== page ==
The menu system for changing the various options is very easy to follow and simple to read with a nice clear typeface. Fuji designers went a little crazy using icons instead of text for the various parameters. And they could use some editing; although it’s easy to change JPEG resolution by pressing the “F” key, you have to go into a completely different menu to move in RAW or change the compression settings. They really should be on the same screen. Note to Fuji: check out the menus on the latest Kodak cameras such as the P880 for an excellent example of menus as they ought to be. That said the resolution of the 2-inch LCD helps legibility. And note to JVC engineers: find out who supplied this to Fujifilm and use it in the GZ-MG70U camcorder.
Since the FinePix E900 is really a compact camera, I popped it into my pocket and carried it with me when I traveled around for about a week. I found holding it very comfortable and taking photos was lots of fun something you should expect from a camera. Along with the basic Auto setting, the E900 has four scene modes for shooting fast action, portraits and at night. The standout is Natural Light that lets you take good images in dim light without resorting to a flash. The E900 adjusts sensitivity (ISO) up to 800, depending on the scene so it does a decent job of eliminating blurry images from shaky hands common with dark scenes. Although there is noise at such high levels (400 and up), the photos are usable something that can’t be said for most cameras at high ISOs. It’s fun to watch as you move into Auto from Natural Light and immediately a warning pops up on screen to open the flash. This setting opens some nice options for photographers who’d rather shoot in available light. However, it’s not perfect as the focus would try to “grab,” particularly with subjects that didn’t have sharp edges or contrast. And it’s not a cure-all in low light since you still have to hold the camera very steady or you’ll get blur. Optical image stabilization would be a nice addition but that would jack up the price. I definitely urge you try it in non-critical situations so if it’s a clunker you can send it to the delete bin.
After spending some quality time filling the card, it was time to check out the results and see if 9 megapixels makes sense. And the answer is yes. I made some gorgeous 8.5×11 prints of 9MP Fine images shot outdoors on some glorious Fall days. The photos were printed straight from the card with no edits. I even did some pretty severe crops and enlarged the files to fit the letter-sized paper. Although there was a fall-off in resolution (to be expected) the prints were acceptable. The huge file size lets you do some serious cropping, a major benefit of mega-megapixel cameras.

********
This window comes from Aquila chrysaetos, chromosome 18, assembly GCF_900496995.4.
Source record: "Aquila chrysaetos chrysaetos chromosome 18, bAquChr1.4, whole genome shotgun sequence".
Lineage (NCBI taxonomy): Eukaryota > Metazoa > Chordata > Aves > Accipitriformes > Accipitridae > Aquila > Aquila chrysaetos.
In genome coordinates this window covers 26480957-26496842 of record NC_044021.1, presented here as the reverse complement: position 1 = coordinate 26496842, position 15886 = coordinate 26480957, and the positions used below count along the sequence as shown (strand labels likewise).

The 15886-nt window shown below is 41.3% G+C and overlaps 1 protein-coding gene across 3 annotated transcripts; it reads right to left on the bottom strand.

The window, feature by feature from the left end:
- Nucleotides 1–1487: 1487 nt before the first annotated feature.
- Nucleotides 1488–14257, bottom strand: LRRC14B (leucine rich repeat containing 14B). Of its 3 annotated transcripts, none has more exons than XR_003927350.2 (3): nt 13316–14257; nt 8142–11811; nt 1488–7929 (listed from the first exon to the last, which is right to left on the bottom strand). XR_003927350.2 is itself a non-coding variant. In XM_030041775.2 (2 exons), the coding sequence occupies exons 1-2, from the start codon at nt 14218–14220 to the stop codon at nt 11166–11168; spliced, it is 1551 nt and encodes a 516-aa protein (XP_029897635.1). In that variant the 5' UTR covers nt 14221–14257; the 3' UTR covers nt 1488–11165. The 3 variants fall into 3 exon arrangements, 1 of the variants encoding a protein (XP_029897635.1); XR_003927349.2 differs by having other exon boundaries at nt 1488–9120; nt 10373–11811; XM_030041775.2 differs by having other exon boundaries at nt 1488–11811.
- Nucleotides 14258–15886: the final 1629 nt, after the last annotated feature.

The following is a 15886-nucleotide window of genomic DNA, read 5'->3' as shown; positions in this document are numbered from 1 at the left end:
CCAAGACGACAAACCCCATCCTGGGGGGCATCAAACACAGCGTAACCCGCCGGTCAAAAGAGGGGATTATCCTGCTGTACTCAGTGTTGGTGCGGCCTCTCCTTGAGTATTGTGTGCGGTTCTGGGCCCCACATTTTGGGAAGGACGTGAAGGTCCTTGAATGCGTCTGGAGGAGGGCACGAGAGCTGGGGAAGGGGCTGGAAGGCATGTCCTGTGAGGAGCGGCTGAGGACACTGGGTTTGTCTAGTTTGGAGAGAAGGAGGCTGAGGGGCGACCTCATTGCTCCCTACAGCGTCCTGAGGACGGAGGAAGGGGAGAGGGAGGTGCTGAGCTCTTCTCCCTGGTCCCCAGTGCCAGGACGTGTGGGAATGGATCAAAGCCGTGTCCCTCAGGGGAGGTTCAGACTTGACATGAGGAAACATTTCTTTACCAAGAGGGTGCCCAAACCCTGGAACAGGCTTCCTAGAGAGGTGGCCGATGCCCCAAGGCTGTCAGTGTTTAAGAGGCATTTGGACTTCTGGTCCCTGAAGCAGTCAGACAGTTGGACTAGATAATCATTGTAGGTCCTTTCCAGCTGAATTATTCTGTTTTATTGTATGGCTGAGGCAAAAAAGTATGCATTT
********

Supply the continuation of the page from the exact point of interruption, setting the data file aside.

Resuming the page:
Working with Natural Light was a mixed blessing as I appreciated the ability to work without the flash. However I encountered some blur in really dim scenes (a vase of flowers in the corner). Popping the flash and moving to Auto took care of it but now it had harsh accents. As I mentioned earlier, this is a good feature but it’s not the solution to all your needs.
The E900 goes way beyond Auto and Natural Light. Along with the other scene modes there’s full manual as well as aperture and shutter priority. Changing settings is very simple although I’d like to see some better onscreen descriptions like Kodak and Olympus since this camera is geared more for point-and-shooters.
The continuous shooting mode was pretty amazing given it was taking 10-shot bursts at full JPEG resolution (it doesn’t work in RAW). The camera definitely seemed to be huffing and puffing under the load but it still worked. Videos at 640 x 480 and 30 fps were OK but there’s no zooming allowed; you have to set the focal length and start recording. At least it eliminates the zoom lens noise typically picked up by other digital cameras. As we always say digital cameras are not replacements for MiniDV camcorders; they’re just good for grabbing a clip on the fly.
Image Courtesy of FujiFilm
The Fujifilm FinePix E900 is a good–not great–digital camera. The tendency for the lens to grab focus in low light was annoying. Outdoors or shooting with a decent amount of ambient light eliminated this problem but it’s still there. The E900 uses the same CCD as the more expensive FinePix S9000 but that’s more D-SLR-like and has a potent 10.7x optical zoom with a top ISO of 1600. This camera does not exhibit the noise we experienced with some 8MP digicams such as the Panasonic DMC-FZ30. The 9MP CCD offers a lot of cropping options and some of the prints rivaled D-SLRs I’ve used. At around $500, the folks at Fujifilm have a tough sell on their hands especially when you can pick up a 7MP Canon A620 with a 4x optical zoom for $375. But boys will be boys…
- 9-megapixel resolution
- Shoots RAW files
- Fairly responsive when handling huge files
- Nice style, feel
- Quality LCD screen and viewfinder
- Uses two AA batteries
- “Grabs” for focus in some low light/contrast scenes
- No AF Assist lamp or hot shoe
- Flash has to be manually opened
- Software only opens RAW files (no editing)
- Uses more costly xD Picture Card media
- No diopter adjustment